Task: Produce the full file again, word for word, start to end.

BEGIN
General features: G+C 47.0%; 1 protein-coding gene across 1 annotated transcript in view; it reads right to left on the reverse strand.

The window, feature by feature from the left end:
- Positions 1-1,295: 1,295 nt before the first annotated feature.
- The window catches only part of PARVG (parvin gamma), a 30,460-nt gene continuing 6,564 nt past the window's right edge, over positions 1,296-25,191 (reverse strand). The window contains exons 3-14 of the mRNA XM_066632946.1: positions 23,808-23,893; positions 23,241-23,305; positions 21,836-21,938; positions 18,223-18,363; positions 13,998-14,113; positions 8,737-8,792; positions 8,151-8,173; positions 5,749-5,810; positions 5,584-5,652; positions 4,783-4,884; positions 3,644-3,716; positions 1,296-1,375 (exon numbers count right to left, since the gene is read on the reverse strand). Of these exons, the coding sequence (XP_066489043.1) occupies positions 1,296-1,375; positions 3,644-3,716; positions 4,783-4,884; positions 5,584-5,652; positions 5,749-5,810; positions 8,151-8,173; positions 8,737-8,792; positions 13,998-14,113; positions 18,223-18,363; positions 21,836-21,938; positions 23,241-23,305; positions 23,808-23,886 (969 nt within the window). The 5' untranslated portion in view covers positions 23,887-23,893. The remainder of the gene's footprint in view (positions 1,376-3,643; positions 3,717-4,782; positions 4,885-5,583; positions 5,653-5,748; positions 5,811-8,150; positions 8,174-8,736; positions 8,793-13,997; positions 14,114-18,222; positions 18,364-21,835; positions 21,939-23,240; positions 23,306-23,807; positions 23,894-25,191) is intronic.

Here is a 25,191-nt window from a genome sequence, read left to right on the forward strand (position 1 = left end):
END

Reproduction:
General features: G+C 47.0%; 1 protein-coding gene across 1 annotated transcript in view; it reads right to left on the reverse strand.

The window, feature by feature from the left end:
- Positions 1-1,295: 1,295 nt before the first annotated feature.
- The window catches only part of PARVG (parvin gamma), a 30,460-nt gene continuing 6,564 nt past the window's right edge, over positions 1,296-25,191 (reverse strand). The window contains exons 3-14 of the mRNA XM_066632946.1: positions 23,808-23,893; positions 23,241-23,305; positions 21,836-21,938; positions 18,223-18,363; positions 13,998-14,113; positions 8,737-8,792; positions 8,151-8,173; positions 5,749-5,810; positions 5,584-5,652; positions 4,783-4,884; positions 3,644-3,716; positions 1,296-1,375 (exon numbers count right to left, since the gene is read on the reverse strand). Of these exons, the coding sequence (XP_066489043.1) occupies positions 1,296-1,375; positions 3,644-3,716; positions 4,783-4,884; positions 5,584-5,652; positions 5,749-5,810; positions 8,151-8,173; positions 8,737-8,792; positions 13,998-14,113; positions 18,223-18,363; positions 21,836-21,938; positions 23,241-23,305; positions 23,808-23,886 (969 nt within the window). The 5' untranslated portion in view covers positions 23,887-23,893. The remainder of the gene's footprint in view (positions 1,376-3,643; positions 3,717-4,782; positions 4,885-5,583; positions 5,653-5,748; positions 5,811-8,150; positions 8,174-8,736; positions 8,793-13,997; positions 14,114-18,222; positions 18,364-21,835; positions 21,939-23,240; positions 23,306-23,807; positions 23,894-25,191) is intronic.

Here is a 25,191-nt window from a genome sequence, read left to right on the forward strand (position 1 = left end):